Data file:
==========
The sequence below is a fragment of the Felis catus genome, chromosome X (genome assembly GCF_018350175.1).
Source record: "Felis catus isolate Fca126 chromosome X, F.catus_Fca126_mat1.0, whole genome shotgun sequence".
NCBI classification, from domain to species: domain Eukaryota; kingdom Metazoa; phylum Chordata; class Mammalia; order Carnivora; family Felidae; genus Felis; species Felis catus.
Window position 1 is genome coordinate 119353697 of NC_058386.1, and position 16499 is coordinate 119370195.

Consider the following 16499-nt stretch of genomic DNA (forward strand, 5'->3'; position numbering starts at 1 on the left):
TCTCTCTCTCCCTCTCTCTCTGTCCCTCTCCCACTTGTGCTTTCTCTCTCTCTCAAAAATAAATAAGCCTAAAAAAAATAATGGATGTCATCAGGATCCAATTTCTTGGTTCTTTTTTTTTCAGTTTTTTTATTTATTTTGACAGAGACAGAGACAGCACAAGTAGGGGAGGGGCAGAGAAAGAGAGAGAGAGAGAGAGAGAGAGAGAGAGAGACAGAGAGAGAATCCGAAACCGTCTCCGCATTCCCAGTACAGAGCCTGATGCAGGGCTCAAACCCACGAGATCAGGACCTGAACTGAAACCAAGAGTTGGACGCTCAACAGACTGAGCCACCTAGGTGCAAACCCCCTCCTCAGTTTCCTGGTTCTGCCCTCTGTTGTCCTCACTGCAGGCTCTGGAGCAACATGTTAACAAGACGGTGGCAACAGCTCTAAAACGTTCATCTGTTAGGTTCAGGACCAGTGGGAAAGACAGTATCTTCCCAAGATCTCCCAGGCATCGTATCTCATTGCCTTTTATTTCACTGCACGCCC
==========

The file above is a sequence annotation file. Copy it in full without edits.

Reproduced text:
The sequence below is a fragment of the Felis catus genome, chromosome X (genome assembly GCF_018350175.1).
Source record: "Felis catus isolate Fca126 chromosome X, F.catus_Fca126_mat1.0, whole genome shotgun sequence".
NCBI classification, from domain to species: domain Eukaryota; kingdom Metazoa; phylum Chordata; class Mammalia; order Carnivora; family Felidae; genus Felis; species Felis catus.
Window position 1 is genome coordinate 119353697 of NC_058386.1, and position 16499 is coordinate 119370195.

Consider the following 16499-nt stretch of genomic DNA (forward strand, 5'->3'; position numbering starts at 1 on the left):
TCTCTCTCTCCCTCTCTCTCTGTCCCTCTCCCACTTGTGCTTTCTCTCTCTCTCAAAAATAAATAAGCCTAAAAAAAATAATGGATGTCATCAGGATCCAATTTCTTGGTTCTTTTTTTTTCAGTTTTTTTATTTATTTTGACAGAGACAGAGACAGCACAAGTAGGGGAGGGGCAGAGAAAGAGAGAGAGAGAGAGAGAGAGAGAGAGAGAGACAGAGAGAGAATCCGAAACCGTCTCCGCATTCCCAGTACAGAGCCTGATGCAGGGCTCAAACCCACGAGATCAGGACCTGAACTGAAACCAAGAGTTGGACGCTCAACAGACTGAGCCACCTAGGTGCAAACCCCCTCCTCAGTTTCCTGGTTCTGCCCTCTGTTGTCCTCACTGCAGGCTCTGGAGCAACATGTTAACAAGACGGTGGCAACAGCTCTAAAACGTTCATCTGTTAGGTTCAGGACCAGTGGGAAAGACAGTATCTTCCCAAGATCTCCCAGGCATCGTATCTCATTGCCTTTTATTTCACTGCACGCCC